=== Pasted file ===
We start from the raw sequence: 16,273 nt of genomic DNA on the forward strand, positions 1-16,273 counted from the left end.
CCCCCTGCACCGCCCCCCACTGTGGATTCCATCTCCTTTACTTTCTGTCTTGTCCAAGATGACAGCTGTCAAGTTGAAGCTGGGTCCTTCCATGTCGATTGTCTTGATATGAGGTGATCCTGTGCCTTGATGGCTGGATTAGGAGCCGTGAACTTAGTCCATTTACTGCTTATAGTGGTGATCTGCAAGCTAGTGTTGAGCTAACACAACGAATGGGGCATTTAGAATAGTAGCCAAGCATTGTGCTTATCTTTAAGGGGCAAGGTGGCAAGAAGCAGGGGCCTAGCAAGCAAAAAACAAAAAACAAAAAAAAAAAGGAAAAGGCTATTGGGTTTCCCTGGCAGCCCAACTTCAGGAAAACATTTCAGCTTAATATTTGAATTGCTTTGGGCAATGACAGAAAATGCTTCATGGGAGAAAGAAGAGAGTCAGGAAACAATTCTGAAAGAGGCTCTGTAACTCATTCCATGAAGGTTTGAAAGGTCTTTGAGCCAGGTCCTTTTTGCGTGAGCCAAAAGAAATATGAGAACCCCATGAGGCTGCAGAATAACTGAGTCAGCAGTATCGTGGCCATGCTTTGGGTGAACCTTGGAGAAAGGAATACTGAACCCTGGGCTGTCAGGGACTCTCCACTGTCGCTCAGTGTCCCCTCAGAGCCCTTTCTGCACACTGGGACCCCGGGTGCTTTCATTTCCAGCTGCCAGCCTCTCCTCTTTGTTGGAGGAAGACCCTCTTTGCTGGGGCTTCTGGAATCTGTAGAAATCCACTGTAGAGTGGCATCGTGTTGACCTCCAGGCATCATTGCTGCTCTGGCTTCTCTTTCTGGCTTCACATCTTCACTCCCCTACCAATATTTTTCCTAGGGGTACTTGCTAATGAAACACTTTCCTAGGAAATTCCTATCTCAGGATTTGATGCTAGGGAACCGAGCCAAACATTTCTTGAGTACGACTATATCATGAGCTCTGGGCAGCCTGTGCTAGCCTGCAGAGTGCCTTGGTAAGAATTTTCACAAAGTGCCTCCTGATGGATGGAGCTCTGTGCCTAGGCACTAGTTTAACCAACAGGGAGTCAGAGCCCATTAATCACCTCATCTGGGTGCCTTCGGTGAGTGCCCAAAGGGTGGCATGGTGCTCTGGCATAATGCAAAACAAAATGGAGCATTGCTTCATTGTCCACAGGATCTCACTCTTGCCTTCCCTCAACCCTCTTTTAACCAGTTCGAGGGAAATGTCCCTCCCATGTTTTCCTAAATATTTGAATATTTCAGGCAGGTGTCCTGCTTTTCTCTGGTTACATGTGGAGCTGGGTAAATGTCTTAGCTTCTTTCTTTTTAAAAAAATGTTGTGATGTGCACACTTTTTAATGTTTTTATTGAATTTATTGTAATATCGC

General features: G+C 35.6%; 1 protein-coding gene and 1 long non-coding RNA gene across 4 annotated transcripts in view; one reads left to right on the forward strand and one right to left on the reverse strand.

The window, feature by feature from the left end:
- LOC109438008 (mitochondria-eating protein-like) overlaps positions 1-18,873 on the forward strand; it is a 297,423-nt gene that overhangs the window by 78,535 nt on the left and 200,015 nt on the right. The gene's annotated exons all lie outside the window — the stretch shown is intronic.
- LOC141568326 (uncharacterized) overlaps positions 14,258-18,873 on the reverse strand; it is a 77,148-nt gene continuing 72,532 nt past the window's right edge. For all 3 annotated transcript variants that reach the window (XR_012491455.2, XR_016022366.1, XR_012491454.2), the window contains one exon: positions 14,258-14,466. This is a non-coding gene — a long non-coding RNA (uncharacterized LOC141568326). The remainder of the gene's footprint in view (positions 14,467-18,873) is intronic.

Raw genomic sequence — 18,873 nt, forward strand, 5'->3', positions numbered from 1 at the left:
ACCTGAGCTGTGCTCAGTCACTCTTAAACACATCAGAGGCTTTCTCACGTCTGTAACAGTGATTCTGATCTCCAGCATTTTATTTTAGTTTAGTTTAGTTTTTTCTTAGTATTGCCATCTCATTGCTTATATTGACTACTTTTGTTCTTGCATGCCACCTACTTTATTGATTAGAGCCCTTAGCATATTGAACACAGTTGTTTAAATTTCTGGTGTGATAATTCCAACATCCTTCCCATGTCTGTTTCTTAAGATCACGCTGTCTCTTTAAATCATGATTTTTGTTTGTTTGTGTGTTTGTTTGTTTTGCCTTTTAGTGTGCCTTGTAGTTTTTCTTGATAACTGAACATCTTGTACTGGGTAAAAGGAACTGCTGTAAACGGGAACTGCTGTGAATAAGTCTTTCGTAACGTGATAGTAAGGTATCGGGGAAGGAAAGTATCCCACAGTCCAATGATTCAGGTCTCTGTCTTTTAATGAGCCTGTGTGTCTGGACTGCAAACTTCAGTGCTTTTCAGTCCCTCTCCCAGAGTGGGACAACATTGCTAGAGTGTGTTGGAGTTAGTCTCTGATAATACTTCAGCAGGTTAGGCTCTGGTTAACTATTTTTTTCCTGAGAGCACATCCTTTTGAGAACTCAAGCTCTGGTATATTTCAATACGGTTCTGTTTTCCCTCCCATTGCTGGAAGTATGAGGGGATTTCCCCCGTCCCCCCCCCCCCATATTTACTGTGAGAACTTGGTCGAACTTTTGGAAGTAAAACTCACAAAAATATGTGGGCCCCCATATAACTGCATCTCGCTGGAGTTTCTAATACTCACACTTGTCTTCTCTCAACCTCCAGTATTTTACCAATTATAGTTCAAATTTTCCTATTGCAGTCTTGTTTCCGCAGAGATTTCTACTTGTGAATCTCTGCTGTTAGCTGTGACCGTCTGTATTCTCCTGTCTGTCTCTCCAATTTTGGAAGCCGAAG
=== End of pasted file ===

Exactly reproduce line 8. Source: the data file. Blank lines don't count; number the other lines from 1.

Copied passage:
ACCTGAGCTGTGCTCAGTCACTCTTAAACACATCAGAGGCTTTCTCACGTCTGTAACAGTGATTCTGATCTCCAGCATTTTATTTTAGTTTAGTTTAGTTTTTTCTTAGTATTGCCATCTCATTGCTTATATTGACTACTTTTGTTCTTGCATGCCACCTACTTTATTGATTAGAGCCCTTAGCATATTGAACACAGTTGTTTAAATTTCTGGTGTGATAATTCCAACATCCTTCCCATGTCTGTTTCTTAAGATCACGCTGTCTCTTTAAATCATGATTTTTGTTTGTTTGTGTGTTTGTTTGTTTTGCCTTTTAGTGTGCCTTGTAGTTTTTCTTGATAACTGAACATCTTGTACTGGGTAAAAGGAACTGCTGTAAACGGGAACTGCTGTGAATAAGTCTTTCGTAACGTGATAGTAAGGTATCGGGGAAGGAAAGTATCCCACAGTCCAATGATTCAGGTCTCTGTCTTTTAATGAGCCTGTGTGTCTGGACTGCAAACTTCAGTGCTTTTCAGTCCCTCTCCCAGAGTGGGACAACATTGCTAGAGTGTGTTGGAGTTAGTCTCTGATAATACTTCAGCAGGTTAGGCTCTGGTTAACTATTTTTTTCCTGAGAGCACATCCTTTTGAGAACTCAAGCTCTGGTATATTTCAATACGGTTCTGTTTTCCCTCCCATTGCTGGAAGTATGAGGGGATTTCCCCCGTCCCCCCCCCCCCATATTTACTGTGAGAACTTGGTCGAACTTTTGGAAGTAAAACTCACAAAAATATGTGGGCCCCCATATAACTGCATCTCGCTGGAGTTTCTAATACTCACACTTGTCTTCTCTCAACCTCCAGTATTTTACCAATTATAGTTCAAATTTTCCTATTGCAGTCTTGTTTCCGCAGAGATTTCTACTTGTGAATCTCTGCTGTTAGCTGTGACCGTCTGTATTCTCCTGTCTGTCTCTCCAATTTTGGAAGCCGAAG